For us personally this wasn’t a huge problem as we had already decided we were going to stay a while in Hawaii, but for the majority of passengers this meant changing their flights once again, hence causing a lot more stress and worry for many, and once again I did what I could to help, although by this time everyone on the ship had been given free wifi. We were also told that no one would be allowed to stay in Hawaii, we would only be allowed to disembark and would be taken directly from the ship to the airport and would HAVE to fly home to the U.K. This is really when the bubble burst for me, we still had weeks of travel ahead booked and paid for and our return flight was not due until 10th May after we had completed a second cruise in Alaska and returned back to Seattle. I got in contact with British Airways to try and find out where they could re-route us home from as I knew more and more flights were being grounded each day and there was no point in booking a flight from Honolulu to mainland USA until I knew which airport we could fly home from, so I just sat on it and waited for a response knowing that in the current climate B.A. were going to be exceptionally busy.

Then came the next turn of events (yet again not entirely unexpected). I had continued to read endless social media posts about Hawaiians not wanting the ships to dock and calling for their Governor to take action to block us. About 36 hours before we were due to arrive in Honolulu I saw a statement put out by the Hawaiian department of transport saying that both the Maasdam and the Norwegian Jewel would only be allowed to call at Honolulu to take on fuel and food (we were running short on both!) but would not be allowed to disembark passengers.

I immediately went to talk to the Guest Services desk to ask if it were true, I showed them the statement but they new nothing about it, they phoned up to the Captain and were told he apparently knew nothing about it either. So we waited all evening expecting the Captain to make an announcement.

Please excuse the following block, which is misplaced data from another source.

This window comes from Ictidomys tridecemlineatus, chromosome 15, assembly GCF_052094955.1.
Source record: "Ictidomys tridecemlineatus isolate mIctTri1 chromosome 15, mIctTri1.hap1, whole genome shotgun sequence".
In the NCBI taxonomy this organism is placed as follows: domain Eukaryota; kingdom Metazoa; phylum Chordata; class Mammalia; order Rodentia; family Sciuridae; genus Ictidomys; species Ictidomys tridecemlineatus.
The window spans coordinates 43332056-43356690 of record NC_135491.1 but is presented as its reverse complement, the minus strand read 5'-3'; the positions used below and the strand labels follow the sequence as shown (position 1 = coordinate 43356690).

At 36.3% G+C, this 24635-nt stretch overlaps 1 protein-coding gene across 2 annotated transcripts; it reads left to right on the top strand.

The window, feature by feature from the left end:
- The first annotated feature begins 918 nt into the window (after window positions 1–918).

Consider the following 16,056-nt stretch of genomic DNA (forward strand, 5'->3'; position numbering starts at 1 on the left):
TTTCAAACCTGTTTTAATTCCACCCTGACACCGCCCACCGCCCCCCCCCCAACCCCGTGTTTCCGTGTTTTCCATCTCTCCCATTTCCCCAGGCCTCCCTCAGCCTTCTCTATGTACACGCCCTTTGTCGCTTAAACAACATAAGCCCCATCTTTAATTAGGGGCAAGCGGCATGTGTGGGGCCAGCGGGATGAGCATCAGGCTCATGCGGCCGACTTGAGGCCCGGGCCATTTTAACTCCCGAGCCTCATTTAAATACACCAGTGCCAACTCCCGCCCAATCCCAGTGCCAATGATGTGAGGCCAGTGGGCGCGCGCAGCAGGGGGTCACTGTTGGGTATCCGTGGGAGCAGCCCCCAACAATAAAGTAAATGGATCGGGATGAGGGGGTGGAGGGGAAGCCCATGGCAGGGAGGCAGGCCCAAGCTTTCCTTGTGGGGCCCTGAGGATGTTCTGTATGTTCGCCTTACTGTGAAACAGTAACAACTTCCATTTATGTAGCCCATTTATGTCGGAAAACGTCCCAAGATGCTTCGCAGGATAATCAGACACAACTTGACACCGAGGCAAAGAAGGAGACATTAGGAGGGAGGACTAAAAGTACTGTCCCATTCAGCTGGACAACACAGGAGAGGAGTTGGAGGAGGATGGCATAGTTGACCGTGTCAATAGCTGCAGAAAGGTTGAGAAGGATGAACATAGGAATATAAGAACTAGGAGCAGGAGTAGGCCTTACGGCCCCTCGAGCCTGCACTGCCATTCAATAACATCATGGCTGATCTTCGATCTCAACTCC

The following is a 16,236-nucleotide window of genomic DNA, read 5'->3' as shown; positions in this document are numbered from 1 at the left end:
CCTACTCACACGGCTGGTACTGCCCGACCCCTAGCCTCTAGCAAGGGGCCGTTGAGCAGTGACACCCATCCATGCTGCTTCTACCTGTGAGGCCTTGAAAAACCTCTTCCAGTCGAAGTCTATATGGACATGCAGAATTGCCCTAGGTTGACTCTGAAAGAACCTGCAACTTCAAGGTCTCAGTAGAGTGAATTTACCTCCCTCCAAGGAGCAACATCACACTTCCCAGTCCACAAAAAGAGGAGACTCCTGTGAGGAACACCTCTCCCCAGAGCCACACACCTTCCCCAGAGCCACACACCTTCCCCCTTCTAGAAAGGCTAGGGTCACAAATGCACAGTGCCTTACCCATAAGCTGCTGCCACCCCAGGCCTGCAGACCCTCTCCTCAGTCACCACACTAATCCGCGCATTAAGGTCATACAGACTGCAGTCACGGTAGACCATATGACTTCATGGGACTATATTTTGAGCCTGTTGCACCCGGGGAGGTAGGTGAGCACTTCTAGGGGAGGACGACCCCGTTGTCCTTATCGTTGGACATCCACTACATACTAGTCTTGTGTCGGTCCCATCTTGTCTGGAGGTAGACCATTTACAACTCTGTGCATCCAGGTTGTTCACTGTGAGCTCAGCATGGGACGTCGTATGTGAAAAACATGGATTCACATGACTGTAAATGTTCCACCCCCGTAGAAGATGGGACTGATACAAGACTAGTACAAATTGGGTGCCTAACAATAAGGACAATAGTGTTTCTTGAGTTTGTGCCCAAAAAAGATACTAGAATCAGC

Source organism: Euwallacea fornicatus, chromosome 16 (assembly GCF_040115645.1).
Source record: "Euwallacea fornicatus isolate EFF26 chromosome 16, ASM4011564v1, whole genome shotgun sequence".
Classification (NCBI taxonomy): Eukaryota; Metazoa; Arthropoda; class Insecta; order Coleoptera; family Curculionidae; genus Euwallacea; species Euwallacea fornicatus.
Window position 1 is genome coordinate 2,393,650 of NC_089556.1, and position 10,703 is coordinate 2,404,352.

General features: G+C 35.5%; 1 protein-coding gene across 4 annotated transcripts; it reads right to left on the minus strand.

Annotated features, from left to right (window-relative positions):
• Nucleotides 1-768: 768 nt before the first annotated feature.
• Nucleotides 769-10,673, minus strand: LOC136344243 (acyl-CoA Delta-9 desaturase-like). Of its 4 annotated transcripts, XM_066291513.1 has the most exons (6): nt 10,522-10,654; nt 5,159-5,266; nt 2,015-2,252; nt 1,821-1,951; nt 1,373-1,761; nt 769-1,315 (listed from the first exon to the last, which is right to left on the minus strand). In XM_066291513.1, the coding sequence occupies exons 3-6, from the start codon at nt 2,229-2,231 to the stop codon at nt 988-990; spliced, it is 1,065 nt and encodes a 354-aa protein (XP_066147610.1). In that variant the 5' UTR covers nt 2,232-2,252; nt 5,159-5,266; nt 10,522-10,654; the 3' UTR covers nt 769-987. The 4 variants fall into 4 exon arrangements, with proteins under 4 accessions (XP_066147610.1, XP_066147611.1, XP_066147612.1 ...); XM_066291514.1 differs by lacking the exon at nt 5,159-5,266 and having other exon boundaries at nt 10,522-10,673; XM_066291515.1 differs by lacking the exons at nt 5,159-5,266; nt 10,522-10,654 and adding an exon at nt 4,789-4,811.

When the announcement did come through, the Captain confirmed the information but said in light of the fact that passengers has already re-scheduled their flights twice, they were in negotiations with the Hawaiian Government and therefore all passengers should still pack and prepare for disembarkation.

We did exactly that. All of our bags were packed that evening and put outside of our cabin for the crew to collect ready to take down for baggage handlers. This was the only time out of the whole cruise that I wasn’t happy, I hated the not knowing and I hated the fact that we had to pack up 5 weeks of luggage of both myself and Cameron knowing it was unlikely to disembark anyway. My stress levels went through the roof that evening and I was very glad to have Pete with me to keep me calm, rational and still laughing.

Re-fuelling in Paradise

The next morning we woke up in Honolulu, the sea was pure emerald green, framed by palm trees swaying in the breeze, we could see the peaks of the lush mountains ahead of us. It looked pretty much like an invitation for a holiday in Paradise, especially given the fact we had just spent 7 days at sea. There was only one problem – we were not allowed off the ship. The fuel tanker quickly came aside to re-fuel us and all we could do was wait as the Captain told us there were negotiations going on at the highest level. It was clear at this stage that there was nobody there to disembark us, just a lot of Police and Port Officials. It’s important to note that no one on our ship had coronavirus nor was displaying symptoms.